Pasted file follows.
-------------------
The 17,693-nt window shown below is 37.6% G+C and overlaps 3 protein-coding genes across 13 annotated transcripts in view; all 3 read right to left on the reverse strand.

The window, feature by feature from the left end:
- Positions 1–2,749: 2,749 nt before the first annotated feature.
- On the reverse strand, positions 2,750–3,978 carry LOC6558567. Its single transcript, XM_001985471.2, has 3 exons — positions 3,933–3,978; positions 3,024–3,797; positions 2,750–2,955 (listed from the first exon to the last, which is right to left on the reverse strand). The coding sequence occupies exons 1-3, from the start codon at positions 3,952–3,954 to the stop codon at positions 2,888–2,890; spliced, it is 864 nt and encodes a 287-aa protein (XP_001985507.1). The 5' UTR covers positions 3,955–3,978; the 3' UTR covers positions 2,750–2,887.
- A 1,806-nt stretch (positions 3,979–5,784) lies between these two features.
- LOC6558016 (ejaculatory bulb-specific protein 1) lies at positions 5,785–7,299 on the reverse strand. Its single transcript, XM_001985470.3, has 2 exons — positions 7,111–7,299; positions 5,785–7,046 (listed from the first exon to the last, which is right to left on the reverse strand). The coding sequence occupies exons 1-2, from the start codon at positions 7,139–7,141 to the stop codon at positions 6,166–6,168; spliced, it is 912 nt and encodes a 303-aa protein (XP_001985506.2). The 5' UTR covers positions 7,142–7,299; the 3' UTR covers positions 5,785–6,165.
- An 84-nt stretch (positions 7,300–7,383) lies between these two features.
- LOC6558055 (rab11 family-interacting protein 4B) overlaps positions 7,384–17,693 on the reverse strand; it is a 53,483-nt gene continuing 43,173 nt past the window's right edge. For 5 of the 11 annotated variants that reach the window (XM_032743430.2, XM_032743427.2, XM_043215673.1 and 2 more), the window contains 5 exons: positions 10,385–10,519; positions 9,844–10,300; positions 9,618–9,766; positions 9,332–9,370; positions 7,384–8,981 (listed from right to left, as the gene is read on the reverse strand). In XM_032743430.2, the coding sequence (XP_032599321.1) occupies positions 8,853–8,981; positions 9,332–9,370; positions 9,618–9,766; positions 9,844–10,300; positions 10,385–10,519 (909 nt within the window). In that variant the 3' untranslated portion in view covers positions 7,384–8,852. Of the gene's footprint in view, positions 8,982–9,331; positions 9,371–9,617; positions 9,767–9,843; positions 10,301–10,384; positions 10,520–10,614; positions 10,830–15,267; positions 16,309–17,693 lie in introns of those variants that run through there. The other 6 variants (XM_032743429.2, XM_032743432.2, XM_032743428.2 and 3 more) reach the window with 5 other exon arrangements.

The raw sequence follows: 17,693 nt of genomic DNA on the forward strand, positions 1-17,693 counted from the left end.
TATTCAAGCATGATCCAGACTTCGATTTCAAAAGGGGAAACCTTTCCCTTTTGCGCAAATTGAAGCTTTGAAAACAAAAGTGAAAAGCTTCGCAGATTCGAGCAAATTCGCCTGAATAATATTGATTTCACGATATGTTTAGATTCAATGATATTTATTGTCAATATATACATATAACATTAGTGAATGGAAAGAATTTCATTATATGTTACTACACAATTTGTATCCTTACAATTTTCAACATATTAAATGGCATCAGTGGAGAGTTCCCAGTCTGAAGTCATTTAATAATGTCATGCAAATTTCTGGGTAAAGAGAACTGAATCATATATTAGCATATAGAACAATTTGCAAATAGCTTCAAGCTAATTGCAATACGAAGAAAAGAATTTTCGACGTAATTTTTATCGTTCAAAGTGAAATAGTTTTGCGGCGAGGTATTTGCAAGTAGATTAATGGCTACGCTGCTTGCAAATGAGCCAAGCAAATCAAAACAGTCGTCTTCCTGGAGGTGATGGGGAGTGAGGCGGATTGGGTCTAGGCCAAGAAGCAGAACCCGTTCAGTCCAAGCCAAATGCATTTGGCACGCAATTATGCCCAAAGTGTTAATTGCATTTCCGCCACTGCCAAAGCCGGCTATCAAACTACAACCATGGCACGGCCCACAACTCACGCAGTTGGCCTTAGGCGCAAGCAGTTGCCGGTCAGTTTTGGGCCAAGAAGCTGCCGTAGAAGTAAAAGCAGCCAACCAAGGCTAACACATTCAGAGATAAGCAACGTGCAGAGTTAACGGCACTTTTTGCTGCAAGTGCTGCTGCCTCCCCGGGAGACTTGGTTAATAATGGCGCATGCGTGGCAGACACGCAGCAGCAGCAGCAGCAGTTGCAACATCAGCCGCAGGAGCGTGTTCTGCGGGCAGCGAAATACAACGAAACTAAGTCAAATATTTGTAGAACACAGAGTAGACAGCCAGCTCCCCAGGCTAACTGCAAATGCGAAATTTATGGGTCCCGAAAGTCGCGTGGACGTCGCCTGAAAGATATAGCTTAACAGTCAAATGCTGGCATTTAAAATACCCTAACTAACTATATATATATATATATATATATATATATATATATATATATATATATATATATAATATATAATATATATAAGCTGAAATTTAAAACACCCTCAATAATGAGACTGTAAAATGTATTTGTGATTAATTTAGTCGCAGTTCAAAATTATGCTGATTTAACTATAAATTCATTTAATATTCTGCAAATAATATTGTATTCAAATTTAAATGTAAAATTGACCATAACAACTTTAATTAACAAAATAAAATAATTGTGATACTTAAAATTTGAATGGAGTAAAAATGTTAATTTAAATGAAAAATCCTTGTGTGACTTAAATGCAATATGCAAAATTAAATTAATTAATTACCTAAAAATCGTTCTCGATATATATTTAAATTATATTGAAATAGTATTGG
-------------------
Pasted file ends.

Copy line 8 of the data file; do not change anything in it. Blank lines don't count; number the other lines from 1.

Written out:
- LOC6558055 (rab11 family-interacting protein 4B) overlaps positions 7,384–17,693 on the reverse strand; it is a 53,483-nt gene continuing 43,173 nt past the window's right edge. For 5 of the 11 annotated variants that reach the window (XM_032743430.2, XM_032743427.2, XM_043215673.1 and 2 more), the window contains 5 exons: positions 10,385–10,519; positions 9,844–10,300; positions 9,618–9,766; positions 9,332–9,370; positions 7,384–8,981 (listed from right to left, as the gene is read on the reverse strand). In XM_032743430.2, the coding sequence (XP_032599321.1) occupies positions 8,853–8,981; positions 9,332–9,370; positions 9,618–9,766; positions 9,844–10,300; positions 10,385–10,519 (909 nt within the window). In that variant the 3' untranslated portion in view covers positions 7,384–8,852. Of the gene's footprint in view, positions 8,982–9,331; positions 9,371–9,617; positions 9,767–9,843; positions 10,301–10,384; positions 10,520–10,614; positions 10,830–15,267; positions 16,309–17,693 lie in introns of those variants that run through there. The other 6 variants (XM_032743429.2, XM_032743432.2, XM_032743428.2 and 3 more) reach the window with 5 other exon arrangements.